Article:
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Journal of Clinical Immunology

, Volume 8, Issue 2, pp 108–113 | Cite as

Distinctive patterns of release of neuroendocrine peptides after nasal challenge of allergic subjects with ryegrass antigen

  • Kay B. Walker
  • Maria H. Serwonska
  • Frank H. Valone
  • W. Scott Harkonen
  • Oscar L. Frick
  • Kirsten H. Scriven
  • William D. Ratnoff
  • Judith G. Browning
  • Donald G. Payan
  • Edward J. Goetzl
Original Articles

Abstract

The concentrations of the neuropeptides substance P, somatostatin, and calcitonin gene-related peptide in human nasal secretions were quantified by radioimmunoassays, concurrently with that of histamine, in the course of nasal challenge of allergic and control subjects with ryegrass antigen to examine contributions of neuromediation of the tissue response. Each of theneuropeptides and histamine were detected in nasal lavage fluid prior to challenge. In allergic patients, but not normal controls, antigen evoked significant increases of 3-fold in histamine at 15–60 min, 1.5- to 4-fold in calcitonin gene-related peptide at 15 min-24 hr, and more than 2-fold in somatostatin at 6 hr, without altering the concentration of substance P in nasal lavage fluid. The identity of the neuropeptides was confirmed chromatographically. Thus calcitonin gene-related peptide may mediate nasal congestion directly and somatostatin may be one of the factors regulating the late involvement of basophils and mast cells in allergic rhinitis.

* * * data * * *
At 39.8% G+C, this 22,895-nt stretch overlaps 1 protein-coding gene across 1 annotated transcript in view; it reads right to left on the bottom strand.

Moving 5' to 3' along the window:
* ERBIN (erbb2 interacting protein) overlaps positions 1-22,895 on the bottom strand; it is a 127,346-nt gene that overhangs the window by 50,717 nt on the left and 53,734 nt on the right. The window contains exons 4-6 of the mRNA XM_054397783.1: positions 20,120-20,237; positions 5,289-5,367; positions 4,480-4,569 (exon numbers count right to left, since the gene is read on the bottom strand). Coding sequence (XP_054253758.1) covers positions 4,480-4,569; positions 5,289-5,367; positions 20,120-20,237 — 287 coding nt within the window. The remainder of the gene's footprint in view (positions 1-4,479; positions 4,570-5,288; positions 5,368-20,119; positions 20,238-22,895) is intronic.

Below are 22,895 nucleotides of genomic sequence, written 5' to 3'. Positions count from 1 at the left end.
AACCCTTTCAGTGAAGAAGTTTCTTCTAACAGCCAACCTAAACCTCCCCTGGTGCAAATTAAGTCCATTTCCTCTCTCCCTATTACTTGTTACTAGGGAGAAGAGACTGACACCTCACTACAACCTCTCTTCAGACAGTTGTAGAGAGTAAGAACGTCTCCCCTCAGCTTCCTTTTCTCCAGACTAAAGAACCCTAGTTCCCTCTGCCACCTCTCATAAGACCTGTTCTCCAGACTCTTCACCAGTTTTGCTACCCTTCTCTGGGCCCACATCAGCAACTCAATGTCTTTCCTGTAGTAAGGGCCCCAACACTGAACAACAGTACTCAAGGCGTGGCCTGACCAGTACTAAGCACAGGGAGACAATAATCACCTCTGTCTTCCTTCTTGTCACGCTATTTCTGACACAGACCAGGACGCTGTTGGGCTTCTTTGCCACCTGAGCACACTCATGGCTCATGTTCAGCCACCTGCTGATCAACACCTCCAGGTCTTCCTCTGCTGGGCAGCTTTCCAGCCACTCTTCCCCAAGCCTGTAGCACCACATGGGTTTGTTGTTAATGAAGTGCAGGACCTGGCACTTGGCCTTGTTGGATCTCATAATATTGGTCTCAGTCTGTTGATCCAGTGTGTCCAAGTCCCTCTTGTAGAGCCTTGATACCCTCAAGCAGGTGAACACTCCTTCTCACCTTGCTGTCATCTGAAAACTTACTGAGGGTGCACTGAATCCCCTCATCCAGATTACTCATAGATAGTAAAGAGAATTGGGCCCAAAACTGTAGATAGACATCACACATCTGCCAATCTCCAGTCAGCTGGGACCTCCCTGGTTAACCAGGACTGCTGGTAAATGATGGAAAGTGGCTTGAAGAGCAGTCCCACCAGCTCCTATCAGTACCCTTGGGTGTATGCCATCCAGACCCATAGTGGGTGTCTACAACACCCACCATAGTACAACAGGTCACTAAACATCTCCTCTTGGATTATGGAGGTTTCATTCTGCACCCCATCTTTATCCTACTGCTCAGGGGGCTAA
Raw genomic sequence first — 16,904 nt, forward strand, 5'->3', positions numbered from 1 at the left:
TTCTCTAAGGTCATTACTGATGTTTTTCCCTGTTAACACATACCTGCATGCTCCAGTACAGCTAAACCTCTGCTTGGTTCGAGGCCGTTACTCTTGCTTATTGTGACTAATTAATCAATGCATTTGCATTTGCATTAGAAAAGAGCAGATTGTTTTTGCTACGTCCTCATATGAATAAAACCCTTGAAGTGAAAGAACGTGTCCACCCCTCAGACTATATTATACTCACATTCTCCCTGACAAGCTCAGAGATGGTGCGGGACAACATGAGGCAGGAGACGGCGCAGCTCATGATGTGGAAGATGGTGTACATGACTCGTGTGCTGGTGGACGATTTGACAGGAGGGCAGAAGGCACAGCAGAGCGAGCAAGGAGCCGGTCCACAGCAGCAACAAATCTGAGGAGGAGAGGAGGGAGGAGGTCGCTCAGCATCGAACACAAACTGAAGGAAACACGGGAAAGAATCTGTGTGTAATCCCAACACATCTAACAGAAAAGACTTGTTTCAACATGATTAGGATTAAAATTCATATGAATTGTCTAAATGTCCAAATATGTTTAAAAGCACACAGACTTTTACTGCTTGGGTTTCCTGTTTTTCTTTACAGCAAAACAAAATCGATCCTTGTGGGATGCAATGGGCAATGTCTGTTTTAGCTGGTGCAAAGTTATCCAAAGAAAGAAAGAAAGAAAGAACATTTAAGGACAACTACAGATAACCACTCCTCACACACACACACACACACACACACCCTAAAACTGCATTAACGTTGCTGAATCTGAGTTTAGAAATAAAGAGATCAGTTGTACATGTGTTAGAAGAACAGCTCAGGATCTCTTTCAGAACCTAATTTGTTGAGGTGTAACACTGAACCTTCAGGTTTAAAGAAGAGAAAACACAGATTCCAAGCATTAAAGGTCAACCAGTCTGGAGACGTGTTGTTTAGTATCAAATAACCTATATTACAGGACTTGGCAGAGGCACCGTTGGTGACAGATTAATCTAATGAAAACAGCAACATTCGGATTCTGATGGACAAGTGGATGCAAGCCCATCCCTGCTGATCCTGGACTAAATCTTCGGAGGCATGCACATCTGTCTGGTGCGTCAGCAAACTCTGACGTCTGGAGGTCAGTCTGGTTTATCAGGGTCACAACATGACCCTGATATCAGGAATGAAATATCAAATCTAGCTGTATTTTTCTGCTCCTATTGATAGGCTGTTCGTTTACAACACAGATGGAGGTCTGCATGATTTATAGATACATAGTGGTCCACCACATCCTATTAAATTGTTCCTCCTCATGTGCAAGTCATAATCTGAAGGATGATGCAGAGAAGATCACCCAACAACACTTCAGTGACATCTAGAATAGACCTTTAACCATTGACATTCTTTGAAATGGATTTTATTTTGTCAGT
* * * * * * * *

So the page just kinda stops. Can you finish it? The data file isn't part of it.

Key words

Neuropeptides neuroimmunology somatostatin calcitonin gene-related peptide allergy 

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Copyright information

© Plenum Publishing Corporation 1988

Authors and Affiliations

  • Kay B. Walker
    • 1
  • Maria H. Serwonska
    • 2
  • Frank H. Valone
    • 3
  • W. Scott Harkonen
    • 2
  • Oscar L. Frick
    • 1
  • Kirsten H. Scriven
    • 2
  • William D. Ratnoff
    • 2
  • Judith G. Browning
    • 2
  • Donald G. Payan
    • 2
  • Edward J. Goetzl
    • 2
  1. 1.Department of PediatricsUniversity of CaliforniaSan Francisco
  2. 2.Howard Hughes Medical Institute, Departments of Medicine and Microbiology-ImmunologyUniversity of CaliforniaSan Francisco
  3. 3.Veterans Administration Medical CenterSan Francisco

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